sorry but that wasp needs to buzz off...

The Cricket Paper - - FEATURE - It may be Septem­ber, but Peter Hayter is in spring clean­ing mode as he clears out the rub­bish in cricket’s locker

What WASP did not see com­ing, of course, was Moeen go­ing on to score 102 runs in 53 balls, and hit­ting six sixes in just eight balls

As the leaves start to fall, the evenings draw in and cricket writ­ers pol­ish up all the usual clichés about the end of the sea­son, the time has come to nom­i­nate a cou­ple of things that this col­umn be­lieves should now be con­signed for­ever to Room 101.

All the clichés cricket writ­ers pol­ish up about the end of the sea­son, for ex­am­ple...

Other than those, let’s start with SKY TV’s WASP, or, to give it its full ti­tle: the Win and Score Pre­dic­tor.

For those who have not been pay­ing at­ten­tion, this is, ac­cord­ing to Wikipedia, a cal­cu­la­tion tool, “grounded in the the­ory of dy­namic pro­gram­ming”, and used to pre­dict scores and pos­si­ble re­sults of ODI and T20 matches. It is the prod­uct of ex­ten­sive re­search from PhD grad­u­ate Dr Scott Brooker and his su­per­vi­sor Dr Sea­mus Ho­gan at the Univer­sity of Can­ter­bury, in Christchurch, New Zealand, who worked on the project for four years.

“The pre­dic­tion,” the on­line en­cy­clopae­dia tells us, “is based upon fac­tors like the ease of scor­ing on the day ac­cord­ing to the pitch, weather and bound­ary size. For the team bat­ting first, it gives the pre­dic­tion of the fi­nal to­tal. For the team bat­ting sec­ond, it gives the prob­a­bil­ity of the chas­ing team win­ning, al­though it does not just take the match sit­u­a­tion into the equa­tion. Pre­dic­tions are based on the av­er­age team play­ing against the av­er­age team in those con­di­tions.

This is how Dr Sea­mus Ho­gan – one of the cre­ators of WASP – de­scribed the sys­tem:

“Let V(b,w) be the ex­pected ad­di­tional runs for the rest of the in­nings when b (le­git­i­mate) balls have been bowled and w wick­ets have been lost, and let r (b,w) and p (b,w) be, re­spec­tively, the es­ti­mated ex­pected runs and the prob­a­bil­ity of a wicket on the next ball in that sit­u­a­tion.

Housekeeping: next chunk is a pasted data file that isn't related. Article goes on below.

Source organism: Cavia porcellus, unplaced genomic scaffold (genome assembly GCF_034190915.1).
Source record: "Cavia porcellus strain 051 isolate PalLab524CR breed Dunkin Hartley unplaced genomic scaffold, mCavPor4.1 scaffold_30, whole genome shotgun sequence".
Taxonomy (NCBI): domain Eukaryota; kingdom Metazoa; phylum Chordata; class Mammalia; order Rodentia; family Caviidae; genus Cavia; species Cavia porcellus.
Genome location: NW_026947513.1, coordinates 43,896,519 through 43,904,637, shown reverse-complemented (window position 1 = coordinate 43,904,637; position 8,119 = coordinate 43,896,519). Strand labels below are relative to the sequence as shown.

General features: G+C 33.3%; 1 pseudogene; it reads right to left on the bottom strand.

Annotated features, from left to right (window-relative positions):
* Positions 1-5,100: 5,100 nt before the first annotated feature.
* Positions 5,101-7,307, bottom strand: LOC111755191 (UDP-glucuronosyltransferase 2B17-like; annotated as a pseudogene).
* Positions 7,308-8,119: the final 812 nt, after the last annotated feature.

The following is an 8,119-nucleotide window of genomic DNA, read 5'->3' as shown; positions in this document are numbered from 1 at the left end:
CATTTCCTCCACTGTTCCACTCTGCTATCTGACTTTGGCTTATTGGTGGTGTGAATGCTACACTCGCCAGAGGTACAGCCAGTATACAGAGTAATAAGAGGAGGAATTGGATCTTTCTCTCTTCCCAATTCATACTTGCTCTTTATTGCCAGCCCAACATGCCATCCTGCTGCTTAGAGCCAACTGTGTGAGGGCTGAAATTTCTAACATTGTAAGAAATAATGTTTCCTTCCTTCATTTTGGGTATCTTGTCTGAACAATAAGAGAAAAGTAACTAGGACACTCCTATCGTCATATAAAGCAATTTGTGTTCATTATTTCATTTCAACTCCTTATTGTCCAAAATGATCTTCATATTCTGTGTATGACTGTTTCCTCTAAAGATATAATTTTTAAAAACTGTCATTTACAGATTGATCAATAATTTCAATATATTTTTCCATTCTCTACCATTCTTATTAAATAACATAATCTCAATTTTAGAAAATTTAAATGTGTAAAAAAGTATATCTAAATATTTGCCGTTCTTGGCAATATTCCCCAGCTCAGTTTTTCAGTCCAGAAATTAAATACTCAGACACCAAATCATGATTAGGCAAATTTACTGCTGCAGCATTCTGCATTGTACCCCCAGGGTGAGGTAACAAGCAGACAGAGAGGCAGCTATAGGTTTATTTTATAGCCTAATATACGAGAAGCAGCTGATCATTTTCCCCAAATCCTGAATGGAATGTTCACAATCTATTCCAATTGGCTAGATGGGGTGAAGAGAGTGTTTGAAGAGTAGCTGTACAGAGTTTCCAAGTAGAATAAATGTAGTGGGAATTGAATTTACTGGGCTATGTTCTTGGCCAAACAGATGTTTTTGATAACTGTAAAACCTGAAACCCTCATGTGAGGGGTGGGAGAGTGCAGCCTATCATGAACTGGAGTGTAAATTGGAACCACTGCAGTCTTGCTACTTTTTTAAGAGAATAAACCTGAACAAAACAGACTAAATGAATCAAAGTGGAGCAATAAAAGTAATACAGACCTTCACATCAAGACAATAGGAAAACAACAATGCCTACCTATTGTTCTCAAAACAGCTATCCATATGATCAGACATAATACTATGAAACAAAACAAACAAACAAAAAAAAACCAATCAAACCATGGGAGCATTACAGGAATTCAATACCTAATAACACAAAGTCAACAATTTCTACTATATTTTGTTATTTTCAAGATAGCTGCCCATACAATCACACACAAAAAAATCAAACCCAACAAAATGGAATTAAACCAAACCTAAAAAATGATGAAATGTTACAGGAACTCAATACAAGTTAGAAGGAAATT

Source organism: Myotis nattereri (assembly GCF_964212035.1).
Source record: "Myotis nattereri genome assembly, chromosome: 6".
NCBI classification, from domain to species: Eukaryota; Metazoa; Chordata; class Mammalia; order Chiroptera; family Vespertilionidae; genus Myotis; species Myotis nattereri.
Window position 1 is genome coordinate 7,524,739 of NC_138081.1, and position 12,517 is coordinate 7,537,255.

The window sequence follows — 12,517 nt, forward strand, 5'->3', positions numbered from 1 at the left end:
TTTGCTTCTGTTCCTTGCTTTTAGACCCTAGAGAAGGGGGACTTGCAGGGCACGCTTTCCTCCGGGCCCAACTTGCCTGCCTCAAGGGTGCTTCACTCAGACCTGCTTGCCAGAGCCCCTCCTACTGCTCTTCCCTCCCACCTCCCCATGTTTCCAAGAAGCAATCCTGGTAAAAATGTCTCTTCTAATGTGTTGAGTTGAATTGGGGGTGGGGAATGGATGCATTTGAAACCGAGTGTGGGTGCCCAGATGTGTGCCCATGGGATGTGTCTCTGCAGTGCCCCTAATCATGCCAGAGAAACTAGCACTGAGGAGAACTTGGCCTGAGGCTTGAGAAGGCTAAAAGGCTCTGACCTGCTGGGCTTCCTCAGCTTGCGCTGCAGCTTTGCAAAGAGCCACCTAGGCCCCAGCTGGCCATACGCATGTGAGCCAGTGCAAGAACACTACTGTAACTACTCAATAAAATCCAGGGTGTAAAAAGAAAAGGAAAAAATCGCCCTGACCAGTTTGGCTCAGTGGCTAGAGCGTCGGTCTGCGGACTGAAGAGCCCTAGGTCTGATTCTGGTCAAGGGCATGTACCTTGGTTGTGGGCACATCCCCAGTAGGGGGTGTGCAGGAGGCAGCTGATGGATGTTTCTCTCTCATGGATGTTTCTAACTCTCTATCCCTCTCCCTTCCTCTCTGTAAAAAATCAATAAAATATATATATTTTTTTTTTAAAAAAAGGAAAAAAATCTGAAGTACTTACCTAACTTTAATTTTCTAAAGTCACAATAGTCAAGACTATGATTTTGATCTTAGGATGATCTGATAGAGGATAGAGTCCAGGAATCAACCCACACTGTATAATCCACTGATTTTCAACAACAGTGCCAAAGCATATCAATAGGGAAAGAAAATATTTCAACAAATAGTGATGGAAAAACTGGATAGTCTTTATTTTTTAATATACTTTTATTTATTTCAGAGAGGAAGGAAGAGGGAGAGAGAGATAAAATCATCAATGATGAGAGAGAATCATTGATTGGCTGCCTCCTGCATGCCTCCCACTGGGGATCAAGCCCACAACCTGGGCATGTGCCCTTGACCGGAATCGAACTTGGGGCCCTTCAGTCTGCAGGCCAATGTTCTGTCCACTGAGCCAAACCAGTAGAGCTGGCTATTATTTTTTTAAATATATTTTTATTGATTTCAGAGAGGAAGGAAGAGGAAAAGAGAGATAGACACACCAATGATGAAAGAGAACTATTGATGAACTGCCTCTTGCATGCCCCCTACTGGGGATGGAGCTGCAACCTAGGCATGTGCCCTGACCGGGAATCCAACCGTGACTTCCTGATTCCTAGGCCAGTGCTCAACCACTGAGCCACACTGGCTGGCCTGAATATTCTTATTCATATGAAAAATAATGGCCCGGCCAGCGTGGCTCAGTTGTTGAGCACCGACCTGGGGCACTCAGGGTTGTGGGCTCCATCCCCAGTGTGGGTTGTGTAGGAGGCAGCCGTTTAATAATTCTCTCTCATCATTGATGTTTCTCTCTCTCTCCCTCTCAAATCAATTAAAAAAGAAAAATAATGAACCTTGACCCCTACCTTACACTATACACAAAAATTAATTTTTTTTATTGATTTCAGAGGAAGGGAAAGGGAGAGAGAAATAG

We can then write: V (b,w)=r (b,w)+p(b,w) V(b+1,w+1)+(1-p(b,w) V(b+1,w).”

Yes, Dr Ho­gan, but, with all due re­spect, just be­cause we can, that doesn’t nec­es­sar­ily mean we should.

Now, maths was never my strong point, but even I can work out that that when a team is 18 for six chas­ing 350, the like­li­hood is that it is not go­ing to win.

And WASP’s bizarre per­for­mance dur­ing Eng­land’s in­nings in the third ODI against West Indies in Bris­tol of­fered fur­ther ev­i­dence that the for­mula may turn out to be as im­por­tant to fu­ture gen­er­a­tions as the Sin­clair C5.

As Rov­man Pow­ell ran in to bowl the fi­nal ball of the 34th over to Moeen Ali, WASP was pre­dict­ing Eng­land would end up with a to­tal of 302. Mys­te­ri­ously, just af­ter Moeen nudged the ball to­wards the fine-leg bound­ary and set off for a sin­gle, that fig­ure dipped to 301.

But when, an in­stant later, it slid past the fielder then went on to cross the rope for four, the to­tal jumped to 305. Af­ter Joe Root was given out lbw off Cum­mins from the very next ball, how­ever, WASP re­acted by pre­dict­ing an Eng­land score of 285. So far, so good... What WASP did not see com­ing, of course, was Moeen go­ing on to score 102 runs in 53 balls, in­clud­ing his sec­ond fifty from 12 balls, and a dev­as­tat­ing se­quence of six sixes in eight balls that en­abled Eng­land to reach 369-9.